Inside a Petri dish in a lab at the University of Toronto is a muscle — made from scratch using human stem cells — that has Duchenne muscular dystrophy (DMD).
To study the biological properties of DMD, a degenerative muscle disorder that mainly affects males, U of T researchers obtained cell lines from people living with the condition and used them to create miniature muscles in a dish. Now, they’re helping other researchers and industry partners develop and test new treatments that may help the boys and young men who are afflicted with DMD.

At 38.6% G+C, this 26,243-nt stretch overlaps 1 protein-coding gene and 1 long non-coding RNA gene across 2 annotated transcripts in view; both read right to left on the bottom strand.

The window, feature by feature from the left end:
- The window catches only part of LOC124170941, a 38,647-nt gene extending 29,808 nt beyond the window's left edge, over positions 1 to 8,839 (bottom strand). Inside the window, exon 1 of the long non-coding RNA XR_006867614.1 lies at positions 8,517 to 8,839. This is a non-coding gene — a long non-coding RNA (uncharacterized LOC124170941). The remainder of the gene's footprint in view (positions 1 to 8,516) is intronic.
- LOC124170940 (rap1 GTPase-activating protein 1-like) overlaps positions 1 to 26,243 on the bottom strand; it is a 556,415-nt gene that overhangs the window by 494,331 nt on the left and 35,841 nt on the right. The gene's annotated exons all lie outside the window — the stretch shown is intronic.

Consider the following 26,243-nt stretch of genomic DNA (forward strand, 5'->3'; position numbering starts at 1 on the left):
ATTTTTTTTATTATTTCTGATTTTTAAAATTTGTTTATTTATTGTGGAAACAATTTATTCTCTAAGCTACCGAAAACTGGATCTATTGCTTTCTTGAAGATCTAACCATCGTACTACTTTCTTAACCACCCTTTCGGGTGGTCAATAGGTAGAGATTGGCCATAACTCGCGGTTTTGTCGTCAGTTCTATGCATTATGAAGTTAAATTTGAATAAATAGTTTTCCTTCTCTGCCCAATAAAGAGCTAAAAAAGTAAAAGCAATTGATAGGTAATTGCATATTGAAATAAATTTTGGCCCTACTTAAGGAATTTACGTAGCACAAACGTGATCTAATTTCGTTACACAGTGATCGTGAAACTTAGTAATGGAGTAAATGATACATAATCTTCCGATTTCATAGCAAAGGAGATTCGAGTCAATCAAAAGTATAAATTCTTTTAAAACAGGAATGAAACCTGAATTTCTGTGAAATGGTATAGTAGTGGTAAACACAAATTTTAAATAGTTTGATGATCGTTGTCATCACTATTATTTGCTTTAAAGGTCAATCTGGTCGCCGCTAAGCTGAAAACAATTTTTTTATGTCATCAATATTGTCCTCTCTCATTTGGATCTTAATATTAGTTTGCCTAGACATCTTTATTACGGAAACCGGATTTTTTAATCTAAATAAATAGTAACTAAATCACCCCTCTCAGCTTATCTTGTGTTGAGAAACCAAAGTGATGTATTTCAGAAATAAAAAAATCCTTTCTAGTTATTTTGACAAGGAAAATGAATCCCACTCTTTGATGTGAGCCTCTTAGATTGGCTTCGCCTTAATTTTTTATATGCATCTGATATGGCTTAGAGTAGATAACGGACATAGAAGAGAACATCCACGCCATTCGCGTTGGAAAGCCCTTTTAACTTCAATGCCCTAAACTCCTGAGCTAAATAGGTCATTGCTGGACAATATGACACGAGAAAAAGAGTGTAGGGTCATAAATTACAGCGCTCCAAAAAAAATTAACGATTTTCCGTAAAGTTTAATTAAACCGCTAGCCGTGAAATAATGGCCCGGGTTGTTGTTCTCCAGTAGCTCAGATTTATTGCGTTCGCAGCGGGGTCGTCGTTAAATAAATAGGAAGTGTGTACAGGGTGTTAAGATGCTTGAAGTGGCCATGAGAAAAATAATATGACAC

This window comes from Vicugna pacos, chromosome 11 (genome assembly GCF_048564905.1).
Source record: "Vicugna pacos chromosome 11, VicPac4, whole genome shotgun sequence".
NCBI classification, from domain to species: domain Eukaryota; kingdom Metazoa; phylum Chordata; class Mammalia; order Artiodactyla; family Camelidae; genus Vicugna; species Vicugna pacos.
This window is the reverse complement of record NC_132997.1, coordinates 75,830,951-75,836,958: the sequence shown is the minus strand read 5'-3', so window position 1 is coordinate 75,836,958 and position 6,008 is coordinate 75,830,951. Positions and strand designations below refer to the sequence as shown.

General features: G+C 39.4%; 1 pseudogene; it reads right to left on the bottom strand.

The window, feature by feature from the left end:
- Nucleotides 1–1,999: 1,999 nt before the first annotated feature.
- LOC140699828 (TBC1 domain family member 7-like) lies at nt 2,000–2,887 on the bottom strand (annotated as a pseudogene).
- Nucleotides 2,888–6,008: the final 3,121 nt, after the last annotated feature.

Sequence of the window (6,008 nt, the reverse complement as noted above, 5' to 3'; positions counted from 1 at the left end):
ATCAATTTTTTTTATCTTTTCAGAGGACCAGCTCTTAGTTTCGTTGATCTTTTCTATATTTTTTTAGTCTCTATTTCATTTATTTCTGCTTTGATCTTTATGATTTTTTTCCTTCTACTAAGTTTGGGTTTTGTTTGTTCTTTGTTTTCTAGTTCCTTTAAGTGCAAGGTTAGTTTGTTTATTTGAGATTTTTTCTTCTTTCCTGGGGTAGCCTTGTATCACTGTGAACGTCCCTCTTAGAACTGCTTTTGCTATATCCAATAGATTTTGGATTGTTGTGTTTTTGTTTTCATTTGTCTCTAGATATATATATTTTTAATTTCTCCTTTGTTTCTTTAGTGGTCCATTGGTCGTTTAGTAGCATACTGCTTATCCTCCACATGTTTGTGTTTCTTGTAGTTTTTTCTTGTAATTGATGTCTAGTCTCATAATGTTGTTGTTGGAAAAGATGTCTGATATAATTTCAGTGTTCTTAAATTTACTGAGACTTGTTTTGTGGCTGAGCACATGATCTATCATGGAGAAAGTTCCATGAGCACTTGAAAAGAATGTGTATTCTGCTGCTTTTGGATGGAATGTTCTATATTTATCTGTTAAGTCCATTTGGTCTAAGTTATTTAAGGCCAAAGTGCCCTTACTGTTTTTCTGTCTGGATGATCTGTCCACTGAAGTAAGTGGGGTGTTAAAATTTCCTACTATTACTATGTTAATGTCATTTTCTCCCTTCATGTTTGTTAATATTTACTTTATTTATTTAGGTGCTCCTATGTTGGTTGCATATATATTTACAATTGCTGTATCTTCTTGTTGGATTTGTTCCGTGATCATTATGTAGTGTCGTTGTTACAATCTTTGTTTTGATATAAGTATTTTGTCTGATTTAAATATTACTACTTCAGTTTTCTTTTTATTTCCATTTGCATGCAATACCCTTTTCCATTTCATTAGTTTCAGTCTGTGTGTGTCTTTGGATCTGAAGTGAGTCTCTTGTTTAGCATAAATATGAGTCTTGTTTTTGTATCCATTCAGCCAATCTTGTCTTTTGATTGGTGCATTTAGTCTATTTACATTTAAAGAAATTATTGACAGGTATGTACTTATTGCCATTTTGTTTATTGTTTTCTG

The research team is led by Bryan Stewart, professor of biology at U of T Mississauga, and Penney Gilbert, associate professor in the Institute of Biomedical Engineering and at U of T’s Donnelly Centre for Cellular & Biomolecular Research. Stewart specializes in the physiology of neurons and muscles. Gilbert, a cell biologist, specializes in restoring skeletal muscle (the muscles attached to bone) by using stem cells. They decided to collaborate after meeting at a research leadership workshop organized by Professor Molly Shoichet (ChemE, BME) about six years ago. Read full U of T Engineering News story.